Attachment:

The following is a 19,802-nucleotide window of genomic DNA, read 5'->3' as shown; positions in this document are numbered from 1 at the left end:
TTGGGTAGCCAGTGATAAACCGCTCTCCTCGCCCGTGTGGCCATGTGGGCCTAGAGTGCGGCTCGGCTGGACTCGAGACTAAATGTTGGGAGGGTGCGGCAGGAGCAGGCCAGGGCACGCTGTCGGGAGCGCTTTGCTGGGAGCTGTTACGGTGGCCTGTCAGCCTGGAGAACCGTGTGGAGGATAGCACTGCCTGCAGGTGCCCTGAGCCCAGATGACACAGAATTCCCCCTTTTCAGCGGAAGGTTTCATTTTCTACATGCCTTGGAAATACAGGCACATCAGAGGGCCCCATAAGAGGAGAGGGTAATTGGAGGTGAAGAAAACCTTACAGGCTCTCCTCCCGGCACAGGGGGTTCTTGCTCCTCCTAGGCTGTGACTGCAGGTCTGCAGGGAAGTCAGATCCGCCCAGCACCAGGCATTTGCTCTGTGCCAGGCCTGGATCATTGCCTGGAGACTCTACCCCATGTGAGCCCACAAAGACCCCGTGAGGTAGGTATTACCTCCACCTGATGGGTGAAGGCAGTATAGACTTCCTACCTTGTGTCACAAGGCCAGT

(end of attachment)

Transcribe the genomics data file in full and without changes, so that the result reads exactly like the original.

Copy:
The following is a 19,802-nucleotide window of genomic DNA, read 5'->3' as shown; positions in this document are numbered from 1 at the left end:
TTGGGTAGCCAGTGATAAACCGCTCTCCTCGCCCGTGTGGCCATGTGGGCCTAGAGTGCGGCTCGGCTGGACTCGAGACTAAATGTTGGGAGGGTGCGGCAGGAGCAGGCCAGGGCACGCTGTCGGGAGCGCTTTGCTGGGAGCTGTTACGGTGGCCTGTCAGCCTGGAGAACCGTGTGGAGGATAGCACTGCCTGCAGGTGCCCTGAGCCCAGATGACACAGAATTCCCCCTTTTCAGCGGAAGGTTTCATTTTCTACATGCCTTGGAAATACAGGCACATCAGAGGGCCCCATAAGAGGAGAGGGTAATTGGAGGTGAAGAAAACCTTACAGGCTCTCCTCCCGGCACAGGGGGTTCTTGCTCCTCCTAGGCTGTGACTGCAGGTCTGCAGGGAAGTCAGATCCGCCCAGCACCAGGCATTTGCTCTGTGCCAGGCCTGGATCATTGCCTGGAGACTCTACCCCATGTGAGCCCACAAAGACCCCGTGAGGTAGGTATTACCTCCACCTGATGGGTGAAGGCAGTATAGACTTCCTACCTTGTGTCACAAGGCCAGT